Americans have rights. To bear arms, to enjoy free speech, life, liberty and the pursuit of happiness. They also have the right - argue opponents of NYC Mayor Bloomberg’s super-size soda ban - to drink a 44oz soda containing more than 30 teaspoons of sugar, if they so wish.
But do those trying to frame this debate as being about rights, freedom of choice and individual liberty really have consumers' best interests at heart?
My constitutional right to have unfettered access to cheesy fries and soda
Now I understand beverage manufacturers’ frustration at becoming the food industry’s whipping boy and an easy target for those looking for someone to blame for the obesity crisis.
I also respect the need to base regulatory decisions on hard data, and can see why critics of the NYC ban argue it's arbitrary as drinks banned in a restaurant can be served in a grocery store next door.
But I am not wholly convinced by the argument that any measure designed to restrict my inalienable right to knock back a Big Gulp is an unacceptable assault on my freedom.
Not least because I strongly suspect that arguments about our rights to have unfettered access to unlimited quantities of cheesy fries and soda are motivated more by the pressure on large corporations to meet shareholders' expectations than a genuine concern about an erosion of personal liberty.
Frustration will fade as consumers adjust to the new serving sizes
Indeed, big brands have always sought to convince us that by purchasing their mass-produced wares we are expressing our individuality and freedom of choice, although it’s hard to argue that buying a large Coke is a bold expression of individualism.
And as we are encouraged by large corporations to fight for our rights as consumers to eat Big Gulps and Big Macs, are we - ironically - losing sight of the fact that more fundamental human rights, such as the right to health, may be eroded as a result?
On a more practical note, if being unable to buy a soda larger than 16oz when going to the movies in NYC proves frustrating to some if Bloomberg’s ban comes into force, I suspect that this will fade as consumers adjust to the new serving sizes.
You start to wonder whether the odds are stacked against us
If you pursue the argument espoused by critics of attempts to restrict access to so-called 'junk' foods to its ultimate conclusion (it’s not the role of government to stop people making choices that could damage their health, or restrict the sale of something that if consumed in moderation, is not harmful), it’s pretty persuasive of course.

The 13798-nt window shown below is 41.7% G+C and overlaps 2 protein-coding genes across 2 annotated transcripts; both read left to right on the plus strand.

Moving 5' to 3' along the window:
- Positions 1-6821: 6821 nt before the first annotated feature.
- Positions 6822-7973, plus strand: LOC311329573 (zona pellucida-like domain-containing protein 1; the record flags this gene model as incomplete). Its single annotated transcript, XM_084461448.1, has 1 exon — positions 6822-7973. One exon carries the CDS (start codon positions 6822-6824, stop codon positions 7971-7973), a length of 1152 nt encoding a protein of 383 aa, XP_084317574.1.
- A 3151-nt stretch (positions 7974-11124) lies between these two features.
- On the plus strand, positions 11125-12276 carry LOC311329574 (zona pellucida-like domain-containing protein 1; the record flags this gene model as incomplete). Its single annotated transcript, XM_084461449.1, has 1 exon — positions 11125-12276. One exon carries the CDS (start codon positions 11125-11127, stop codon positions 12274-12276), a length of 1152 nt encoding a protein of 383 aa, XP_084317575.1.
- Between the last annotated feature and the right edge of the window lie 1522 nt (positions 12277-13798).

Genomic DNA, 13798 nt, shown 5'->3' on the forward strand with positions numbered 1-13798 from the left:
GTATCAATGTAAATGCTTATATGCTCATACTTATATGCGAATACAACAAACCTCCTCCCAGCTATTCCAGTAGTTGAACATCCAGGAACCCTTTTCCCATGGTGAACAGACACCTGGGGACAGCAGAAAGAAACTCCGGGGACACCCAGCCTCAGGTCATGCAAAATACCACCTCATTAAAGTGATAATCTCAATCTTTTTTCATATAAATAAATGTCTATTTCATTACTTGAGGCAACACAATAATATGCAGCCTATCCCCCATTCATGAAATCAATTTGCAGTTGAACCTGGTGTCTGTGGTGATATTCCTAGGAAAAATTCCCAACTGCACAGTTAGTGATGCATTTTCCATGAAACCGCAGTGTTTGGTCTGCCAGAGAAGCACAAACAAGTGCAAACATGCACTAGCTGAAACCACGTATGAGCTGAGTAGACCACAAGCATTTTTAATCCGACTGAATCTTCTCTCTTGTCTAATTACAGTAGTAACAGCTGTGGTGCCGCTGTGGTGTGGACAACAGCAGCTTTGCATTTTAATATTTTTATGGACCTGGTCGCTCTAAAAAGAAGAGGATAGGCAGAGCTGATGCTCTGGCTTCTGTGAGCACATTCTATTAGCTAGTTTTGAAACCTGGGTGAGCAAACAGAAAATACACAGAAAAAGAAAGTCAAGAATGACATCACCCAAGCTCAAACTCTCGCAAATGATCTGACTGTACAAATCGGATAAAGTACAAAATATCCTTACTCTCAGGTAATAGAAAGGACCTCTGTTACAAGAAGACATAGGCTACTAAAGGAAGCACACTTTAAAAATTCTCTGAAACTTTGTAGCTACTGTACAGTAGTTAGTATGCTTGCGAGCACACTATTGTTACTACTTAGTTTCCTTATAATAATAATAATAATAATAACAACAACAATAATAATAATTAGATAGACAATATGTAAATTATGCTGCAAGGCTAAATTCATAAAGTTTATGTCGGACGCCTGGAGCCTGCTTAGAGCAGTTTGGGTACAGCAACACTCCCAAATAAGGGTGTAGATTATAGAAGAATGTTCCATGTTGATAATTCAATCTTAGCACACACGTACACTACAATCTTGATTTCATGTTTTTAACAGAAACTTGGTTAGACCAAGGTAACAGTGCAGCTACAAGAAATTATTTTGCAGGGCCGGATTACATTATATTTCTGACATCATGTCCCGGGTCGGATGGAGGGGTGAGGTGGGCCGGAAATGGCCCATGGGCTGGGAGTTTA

We’re all grown-ups after all. Indeed, most of us feel we only have ourselves to blame if we are overweight. We made poor choices and couldn’t keep our energy intake and expenditure in balance.
But when two thirds of the population is unable to achieve this balance, yet at the same time would not choose to be overweight (obesity still carries a social stigma and medical risks, regardless of how ubiquitous it is), you start to wonder whether the odds are stacked against us.
Consider how much self-discipline you have to exert every single day just to match calories in with calories out
If you are in any doubt about how difficult it is to achieve this balance, try eating out tonight and see how hard it is to find an entrée that doesn’t supply the bulk of your energy needs for the entire day in one sitting.
Or reflect on how much self-discipline you have to exert every single day just to match calories in with calories out - a calculation that our grandparents didn’t even have to think about.
Alternatively, spend the evening staring at a box of chocolates, and see how much effort it takes just to eat one, and put the rest back in the cupboard.
Instinctively, none of us wants politicians to tell us what we can and can’t eat
Instinctively, none of us wants politicians to tell us what we can and can’t eat.
But are small interventions designed to alter the food environment such that achieving this energy balance is ever so slightly easier, really so unpalatable?
Is education the answer?
The food industry’s solution to the challenge is eminently reasonable: Education. They give us the information we need to make informed choices, and trust us to make our own decisions.
But this takes time, and willpower, and both are in short supply given the scale of the problem, and the fact that every day we face the equivalent of that box of chocolates each time we walk down the street, visit a shopping mall, switch on the TV or walk past a vending machine.
As Marion Nestle, professor in the department of nutrition, food studies and public health at New York University, wrote in her foodpolitics blog on the ban last year , knowledge is power, but it doesn’t trump everything else:
"Barrage us with advertising, put food within arm’s reach, make food available 24/7, make it cheap, and serve it in enormous portions. Faced with this kind of food environment, education doesn’t stand a chance."